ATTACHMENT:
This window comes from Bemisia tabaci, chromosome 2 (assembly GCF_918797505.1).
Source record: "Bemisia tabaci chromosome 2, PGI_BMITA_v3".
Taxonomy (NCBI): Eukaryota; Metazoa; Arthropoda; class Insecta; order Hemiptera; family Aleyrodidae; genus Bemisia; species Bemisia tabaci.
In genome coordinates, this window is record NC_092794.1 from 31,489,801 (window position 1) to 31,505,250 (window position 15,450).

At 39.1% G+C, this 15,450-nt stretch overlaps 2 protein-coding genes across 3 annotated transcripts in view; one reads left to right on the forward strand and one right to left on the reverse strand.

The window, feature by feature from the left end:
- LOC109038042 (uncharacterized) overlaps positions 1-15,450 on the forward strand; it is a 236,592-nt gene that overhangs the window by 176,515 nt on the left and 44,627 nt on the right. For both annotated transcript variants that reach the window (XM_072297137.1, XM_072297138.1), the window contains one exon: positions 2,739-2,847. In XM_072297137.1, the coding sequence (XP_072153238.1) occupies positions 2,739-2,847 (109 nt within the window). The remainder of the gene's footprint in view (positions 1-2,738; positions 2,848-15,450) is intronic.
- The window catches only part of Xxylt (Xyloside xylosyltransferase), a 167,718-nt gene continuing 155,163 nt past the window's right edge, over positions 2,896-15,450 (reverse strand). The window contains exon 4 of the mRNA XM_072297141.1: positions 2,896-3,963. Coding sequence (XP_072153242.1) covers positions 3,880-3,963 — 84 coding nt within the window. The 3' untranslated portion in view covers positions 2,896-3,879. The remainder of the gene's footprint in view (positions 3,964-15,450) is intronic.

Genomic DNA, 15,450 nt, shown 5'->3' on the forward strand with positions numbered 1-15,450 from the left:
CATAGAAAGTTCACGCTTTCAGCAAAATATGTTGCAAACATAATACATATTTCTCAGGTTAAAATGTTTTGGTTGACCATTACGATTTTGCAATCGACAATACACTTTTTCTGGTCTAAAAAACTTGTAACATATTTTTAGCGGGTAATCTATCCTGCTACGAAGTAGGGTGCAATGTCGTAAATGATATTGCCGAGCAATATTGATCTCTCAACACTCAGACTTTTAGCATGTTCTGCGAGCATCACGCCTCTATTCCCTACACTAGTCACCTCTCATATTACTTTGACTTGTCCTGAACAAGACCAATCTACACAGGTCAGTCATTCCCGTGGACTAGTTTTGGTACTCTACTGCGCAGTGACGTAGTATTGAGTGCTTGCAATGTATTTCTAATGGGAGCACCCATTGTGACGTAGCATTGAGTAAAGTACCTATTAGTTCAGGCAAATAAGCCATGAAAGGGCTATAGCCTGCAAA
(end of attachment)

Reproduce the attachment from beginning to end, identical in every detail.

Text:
This window comes from Bemisia tabaci, chromosome 2 (assembly GCF_918797505.1).
Source record: "Bemisia tabaci chromosome 2, PGI_BMITA_v3".
Taxonomy (NCBI): Eukaryota; Metazoa; Arthropoda; class Insecta; order Hemiptera; family Aleyrodidae; genus Bemisia; species Bemisia tabaci.
In genome coordinates, this window is record NC_092794.1 from 31,489,801 (window position 1) to 31,505,250 (window position 15,450).

At 39.1% G+C, this 15,450-nt stretch overlaps 2 protein-coding genes across 3 annotated transcripts in view; one reads left to right on the forward strand and one right to left on the reverse strand.

The window, feature by feature from the left end:
- LOC109038042 (uncharacterized) overlaps positions 1-15,450 on the forward strand; it is a 236,592-nt gene that overhangs the window by 176,515 nt on the left and 44,627 nt on the right. For both annotated transcript variants that reach the window (XM_072297137.1, XM_072297138.1), the window contains one exon: positions 2,739-2,847. In XM_072297137.1, the coding sequence (XP_072153238.1) occupies positions 2,739-2,847 (109 nt within the window). The remainder of the gene's footprint in view (positions 1-2,738; positions 2,848-15,450) is intronic.
- The window catches only part of Xxylt (Xyloside xylosyltransferase), a 167,718-nt gene continuing 155,163 nt past the window's right edge, over positions 2,896-15,450 (reverse strand). The window contains exon 4 of the mRNA XM_072297141.1: positions 2,896-3,963. Coding sequence (XP_072153242.1) covers positions 3,880-3,963 — 84 coding nt within the window. The 3' untranslated portion in view covers positions 2,896-3,879. The remainder of the gene's footprint in view (positions 3,964-15,450) is intronic.

Genomic DNA, 15,450 nt, shown 5'->3' on the forward strand with positions numbered 1-15,450 from the left:
CATAGAAAGTTCACGCTTTCAGCAAAATATGTTGCAAACATAATACATATTTCTCAGGTTAAAATGTTTTGGTTGACCATTACGATTTTGCAATCGACAATACACTTTTTCTGGTCTAAAAAACTTGTAACATATTTTTAGCGGGTAATCTATCCTGCTACGAAGTAGGGTGCAATGTCGTAAATGATATTGCCGAGCAATATTGATCTCTCAACACTCAGACTTTTAGCATGTTCTGCGAGCATCACGCCTCTATTCCCTACACTAGTCACCTCTCATATTACTTTGACTTGTCCTGAACAAGACCAATCTACACAGGTCAGTCATTCCCGTGGACTAGTTTTGGTACTCTACTGCGCAGTGACGTAGTATTGAGTGCTTGCAATGTATTTCTAATGGGAGCACCCATTGTGACGTAGCATTGAGTAAAGTACCTATTAGTTCAGGCAAATAAGCCATGAAAGGGCTATAGCCTGCAAA